Taste of the Danforth

Learn Everything You Need to Know About Taste of the Danforth

Image courtesy TorontoWide.com

Krinos Taste of the Danforth is a popular annual street festival in Toronto that takes place in and around the Greektown BIA every August in Toronto. It began in 1994 with just 5000 attendees and now it's Canada’s largest street festival with well over a million people attending every year. The well-attended event celebrates not only Greek food and culture, but also the many other restaurants and vendors along the western end of the Danforth (of which there are many).

Several blocks of The Danforth are closed during the festival and admission to the area is free. Of course, you'll want to bring plenty of pocket money to sample the deliciousness on offer, of which there will be quite a lot. If you're not a fan of crowds, however, you may just want to visit the Danforth on your own another time because Taste of the Danforth can get very busy, especially on the weekend afternoons.

When & Where

As the name suggests, Taste of the Danforth is held on Danforth Avenue. The street is closed between Broadview Avenue and Jones Avenue, which is the section just east of the Don Valley. The event usually takes place on the first weekend in August, from Friday to Sunday. In 2019, Taste of the Danforth takes place from August 9 to 11.

How to Get There

There are a few ways to make your way to the festival, but the best way to get to Taste of the Danforth is by subway. Broadview, Chester or Pape Station will all bring you right into the action, and Donlands is just to the east of it. You can get off the subway at one end; walk, watch and eat; then get back on at the other end. How easy is that?

Biking to the area is also pretty simple using the Don Valley Trail or the Jones Avenue bike lane, but maneuvering in the crowd will be tough. You'll probably want to lock up outside the festival area.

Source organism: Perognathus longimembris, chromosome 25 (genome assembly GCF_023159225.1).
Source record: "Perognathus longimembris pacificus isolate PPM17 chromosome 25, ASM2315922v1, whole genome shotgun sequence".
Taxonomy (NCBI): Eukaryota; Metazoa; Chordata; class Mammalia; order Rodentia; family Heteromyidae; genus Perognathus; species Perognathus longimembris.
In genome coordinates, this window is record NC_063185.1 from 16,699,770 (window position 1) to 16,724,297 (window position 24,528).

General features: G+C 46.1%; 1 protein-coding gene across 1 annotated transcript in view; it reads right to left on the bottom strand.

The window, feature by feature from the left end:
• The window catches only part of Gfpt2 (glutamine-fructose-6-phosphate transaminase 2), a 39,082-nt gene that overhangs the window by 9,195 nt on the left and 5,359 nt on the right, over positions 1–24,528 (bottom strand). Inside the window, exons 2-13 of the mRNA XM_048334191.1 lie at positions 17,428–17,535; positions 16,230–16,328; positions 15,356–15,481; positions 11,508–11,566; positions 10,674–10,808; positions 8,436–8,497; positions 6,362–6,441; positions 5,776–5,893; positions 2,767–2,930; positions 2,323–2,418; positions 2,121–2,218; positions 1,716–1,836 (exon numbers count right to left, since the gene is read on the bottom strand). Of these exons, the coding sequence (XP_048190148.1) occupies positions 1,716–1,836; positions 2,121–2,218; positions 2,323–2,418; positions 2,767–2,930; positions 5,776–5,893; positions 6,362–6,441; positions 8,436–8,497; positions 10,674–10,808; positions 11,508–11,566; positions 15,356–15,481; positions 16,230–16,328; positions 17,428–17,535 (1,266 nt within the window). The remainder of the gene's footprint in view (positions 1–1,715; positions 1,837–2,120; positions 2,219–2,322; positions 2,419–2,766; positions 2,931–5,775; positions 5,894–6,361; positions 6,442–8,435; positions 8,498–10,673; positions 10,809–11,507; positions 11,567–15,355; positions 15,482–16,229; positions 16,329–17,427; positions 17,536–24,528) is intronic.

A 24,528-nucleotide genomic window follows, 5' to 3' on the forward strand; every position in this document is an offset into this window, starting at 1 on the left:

Driving isn't recommended, but there are several Green P lots in the area. Just remember you won't be able to use the Danforth to get to them so public transit really is your best bet if it's a viable option for you.

The Tastes of Taste of the Danforth

The main draw for the event is, of course, all of the delicious food. Most restaurants in the area come up with a few special selections that are easy to eat while walking or standing and serve them up from a table or cart on the sidewalk. There will be lines for food, but they usually move fairly quickly. Expect lots of options for gyros, filled pitas, and souvlaki skewers, but in addition to the Greek-focused fare, you'll also find flavors from all over the world, such as Japanese, Italian, Indian and Mexican cuisine. Desserts are readily available to cap off your day of eating, and there's usually a few stands with carnival type food such as roasted corn, ice cream, or other smaller sweet treats. In 2016 there were churros on offer, as well as baklava sundaes - so you never know what interesting culinary finds you might come across.

Entertainment at Taste of the Danforth

Food isn't the only thing Taste of the Danforth has going for it. Eating might be the main draw, but come for the food and stay for the entertainment, of which there is lots to choose from. Three outdoor stages are spaced out along Danforth for the festival. Generally, one stage focuses on Greek culture and music, while the other two offer programming and music to suit many other tastes, from rock and pop to samba and funk. Enjoy live music, dance, street-style performers and more. There are also activities for kids and a sports zone with fun interactive activities and challenges, and some licensed patio seating where you can watch the fun unfold with a cold beer in hand.

Three Tips for Taste of the Danforth

  • Come with a healthy appetite and with your hands-free for easy eating-while-walking.
  • Bring cash so it's easier to make food purchases.
  • Be patient when lining up for food. Lines look long, but they generally move pretty fast.
  • Wear a shirt you don't mind dripping tzatziki on when you engage in said eating-while-walking. 

Updated by Jessica Padykula

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